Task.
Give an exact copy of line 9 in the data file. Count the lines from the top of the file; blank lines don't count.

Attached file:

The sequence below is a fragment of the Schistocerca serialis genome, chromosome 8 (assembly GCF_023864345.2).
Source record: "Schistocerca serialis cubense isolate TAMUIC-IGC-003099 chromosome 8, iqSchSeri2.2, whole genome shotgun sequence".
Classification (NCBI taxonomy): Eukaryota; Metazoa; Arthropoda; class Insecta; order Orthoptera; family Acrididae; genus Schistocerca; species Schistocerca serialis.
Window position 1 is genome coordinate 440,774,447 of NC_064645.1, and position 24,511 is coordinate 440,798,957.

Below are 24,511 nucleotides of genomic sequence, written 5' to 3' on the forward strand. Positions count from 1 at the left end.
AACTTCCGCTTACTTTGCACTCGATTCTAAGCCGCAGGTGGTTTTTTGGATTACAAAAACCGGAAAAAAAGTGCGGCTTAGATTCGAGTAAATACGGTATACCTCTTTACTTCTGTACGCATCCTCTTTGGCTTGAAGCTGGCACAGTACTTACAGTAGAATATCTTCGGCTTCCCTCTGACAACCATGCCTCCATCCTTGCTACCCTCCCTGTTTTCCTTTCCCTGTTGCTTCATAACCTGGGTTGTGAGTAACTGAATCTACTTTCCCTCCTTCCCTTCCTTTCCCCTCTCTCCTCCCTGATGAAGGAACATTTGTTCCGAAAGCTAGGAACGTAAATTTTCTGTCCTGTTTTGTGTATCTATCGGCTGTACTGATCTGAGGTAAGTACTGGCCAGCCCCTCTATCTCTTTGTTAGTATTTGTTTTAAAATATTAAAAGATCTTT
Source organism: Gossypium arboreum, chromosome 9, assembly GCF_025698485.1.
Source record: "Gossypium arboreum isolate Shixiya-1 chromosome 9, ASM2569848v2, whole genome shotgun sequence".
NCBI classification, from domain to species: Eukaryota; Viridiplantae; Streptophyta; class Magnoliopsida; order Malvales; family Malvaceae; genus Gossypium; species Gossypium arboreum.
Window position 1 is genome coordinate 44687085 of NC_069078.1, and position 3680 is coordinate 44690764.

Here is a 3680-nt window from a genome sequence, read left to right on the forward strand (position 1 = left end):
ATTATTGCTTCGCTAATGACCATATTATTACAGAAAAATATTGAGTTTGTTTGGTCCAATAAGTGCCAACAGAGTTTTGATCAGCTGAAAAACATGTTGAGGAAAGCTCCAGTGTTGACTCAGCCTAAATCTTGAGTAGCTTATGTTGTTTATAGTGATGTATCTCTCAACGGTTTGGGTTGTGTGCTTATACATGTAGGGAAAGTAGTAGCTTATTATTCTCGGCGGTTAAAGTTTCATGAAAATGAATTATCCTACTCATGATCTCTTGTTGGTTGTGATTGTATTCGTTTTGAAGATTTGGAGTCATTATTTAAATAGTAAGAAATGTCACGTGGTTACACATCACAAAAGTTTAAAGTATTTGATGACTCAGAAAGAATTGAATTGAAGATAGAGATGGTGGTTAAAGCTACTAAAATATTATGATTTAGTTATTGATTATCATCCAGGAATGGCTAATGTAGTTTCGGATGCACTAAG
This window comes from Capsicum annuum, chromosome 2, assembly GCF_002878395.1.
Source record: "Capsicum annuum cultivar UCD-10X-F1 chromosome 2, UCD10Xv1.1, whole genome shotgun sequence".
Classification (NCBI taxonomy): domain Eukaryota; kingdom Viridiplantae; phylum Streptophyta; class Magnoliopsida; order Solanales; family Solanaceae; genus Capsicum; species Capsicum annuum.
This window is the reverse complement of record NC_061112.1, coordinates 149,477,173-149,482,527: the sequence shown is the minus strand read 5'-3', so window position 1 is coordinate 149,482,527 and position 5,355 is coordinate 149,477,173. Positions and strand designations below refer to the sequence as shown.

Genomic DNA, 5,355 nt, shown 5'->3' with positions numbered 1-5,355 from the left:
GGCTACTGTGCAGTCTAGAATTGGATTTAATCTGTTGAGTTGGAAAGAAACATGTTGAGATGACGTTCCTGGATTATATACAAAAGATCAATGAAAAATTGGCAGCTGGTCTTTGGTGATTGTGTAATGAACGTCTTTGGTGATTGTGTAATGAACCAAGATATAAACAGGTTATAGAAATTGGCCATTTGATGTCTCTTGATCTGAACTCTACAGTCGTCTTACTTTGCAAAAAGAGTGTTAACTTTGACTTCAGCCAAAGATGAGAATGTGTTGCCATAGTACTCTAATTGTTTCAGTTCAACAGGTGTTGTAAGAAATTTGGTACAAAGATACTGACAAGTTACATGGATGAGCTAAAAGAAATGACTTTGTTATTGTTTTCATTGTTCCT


NCBI classification, from domain to species: Eukaryota; Viridiplantae; Streptophyta; class Magnoliopsida; order Malvales; family Malvaceae; genus Gossypium; species Gossypium arboreum.